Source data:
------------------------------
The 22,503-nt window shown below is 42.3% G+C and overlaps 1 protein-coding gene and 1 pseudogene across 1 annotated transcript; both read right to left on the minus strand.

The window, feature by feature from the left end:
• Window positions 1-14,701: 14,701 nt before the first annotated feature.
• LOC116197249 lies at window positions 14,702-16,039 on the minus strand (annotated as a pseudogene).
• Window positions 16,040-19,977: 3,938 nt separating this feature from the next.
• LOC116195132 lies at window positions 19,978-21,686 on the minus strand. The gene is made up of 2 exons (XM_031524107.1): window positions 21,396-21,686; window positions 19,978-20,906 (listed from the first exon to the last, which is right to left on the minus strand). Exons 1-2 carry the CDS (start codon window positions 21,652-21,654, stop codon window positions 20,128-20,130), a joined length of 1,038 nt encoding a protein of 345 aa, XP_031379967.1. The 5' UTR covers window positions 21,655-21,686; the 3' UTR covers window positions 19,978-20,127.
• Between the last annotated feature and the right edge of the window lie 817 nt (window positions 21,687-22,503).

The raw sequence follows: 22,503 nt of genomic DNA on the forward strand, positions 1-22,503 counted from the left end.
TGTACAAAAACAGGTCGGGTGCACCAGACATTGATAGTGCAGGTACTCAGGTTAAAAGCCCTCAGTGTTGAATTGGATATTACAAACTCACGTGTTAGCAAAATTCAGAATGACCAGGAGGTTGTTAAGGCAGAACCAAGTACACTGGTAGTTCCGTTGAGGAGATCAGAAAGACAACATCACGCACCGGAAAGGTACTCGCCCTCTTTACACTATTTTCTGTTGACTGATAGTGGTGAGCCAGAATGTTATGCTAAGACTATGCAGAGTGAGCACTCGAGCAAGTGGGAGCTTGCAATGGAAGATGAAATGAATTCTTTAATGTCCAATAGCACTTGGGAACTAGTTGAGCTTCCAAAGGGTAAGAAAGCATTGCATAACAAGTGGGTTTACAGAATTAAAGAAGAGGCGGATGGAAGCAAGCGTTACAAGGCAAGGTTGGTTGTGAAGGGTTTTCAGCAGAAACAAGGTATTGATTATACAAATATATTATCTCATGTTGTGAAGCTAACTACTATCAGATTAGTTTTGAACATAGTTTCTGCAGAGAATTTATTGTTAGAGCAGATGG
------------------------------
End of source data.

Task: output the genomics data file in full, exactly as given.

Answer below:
The 22,503-nt window shown below is 42.3% G+C and overlaps 1 protein-coding gene and 1 pseudogene across 1 annotated transcript; both read right to left on the minus strand.

The window, feature by feature from the left end:
• Window positions 1-14,701: 14,701 nt before the first annotated feature.
• LOC116197249 lies at window positions 14,702-16,039 on the minus strand (annotated as a pseudogene).
• Window positions 16,040-19,977: 3,938 nt separating this feature from the next.
• LOC116195132 lies at window positions 19,978-21,686 on the minus strand. The gene is made up of 2 exons (XM_031524107.1): window positions 21,396-21,686; window positions 19,978-20,906 (listed from the first exon to the last, which is right to left on the minus strand). Exons 1-2 carry the CDS (start codon window positions 21,652-21,654, stop codon window positions 20,128-20,130), a joined length of 1,038 nt encoding a protein of 345 aa, XP_031379967.1. The 5' UTR covers window positions 21,655-21,686; the 3' UTR covers window positions 19,978-20,127.
• Between the last annotated feature and the right edge of the window lie 817 nt (window positions 21,687-22,503).

The raw sequence follows: 22,503 nt of genomic DNA on the forward strand, positions 1-22,503 counted from the left end.
TGTACAAAAACAGGTCGGGTGCACCAGACATTGATAGTGCAGGTACTCAGGTTAAAAGCCCTCAGTGTTGAATTGGATATTACAAACTCACGTGTTAGCAAAATTCAGAATGACCAGGAGGTTGTTAAGGCAGAACCAAGTACACTGGTAGTTCCGTTGAGGAGATCAGAAAGACAACATCACGCACCGGAAAGGTACTCGCCCTCTTTACACTATTTTCTGTTGACTGATAGTGGTGAGCCAGAATGTTATGCTAAGACTATGCAGAGTGAGCACTCGAGCAAGTGGGAGCTTGCAATGGAAGATGAAATGAATTCTTTAATGTCCAATAGCACTTGGGAACTAGTTGAGCTTCCAAAGGGTAAGAAAGCATTGCATAACAAGTGGGTTTACAGAATTAAAGAAGAGGCGGATGGAAGCAAGCGTTACAAGGCAAGGTTGGTTGTGAAGGGTTTTCAGCAGAAACAAGGTATTGATTATACAAATATATTATCTCATGTTGTGAAGCTAACTACTATCAGATTAGTTTTGAACATAGTTTCTGCAGAGAATTTATTGTTAGAGCAGATGG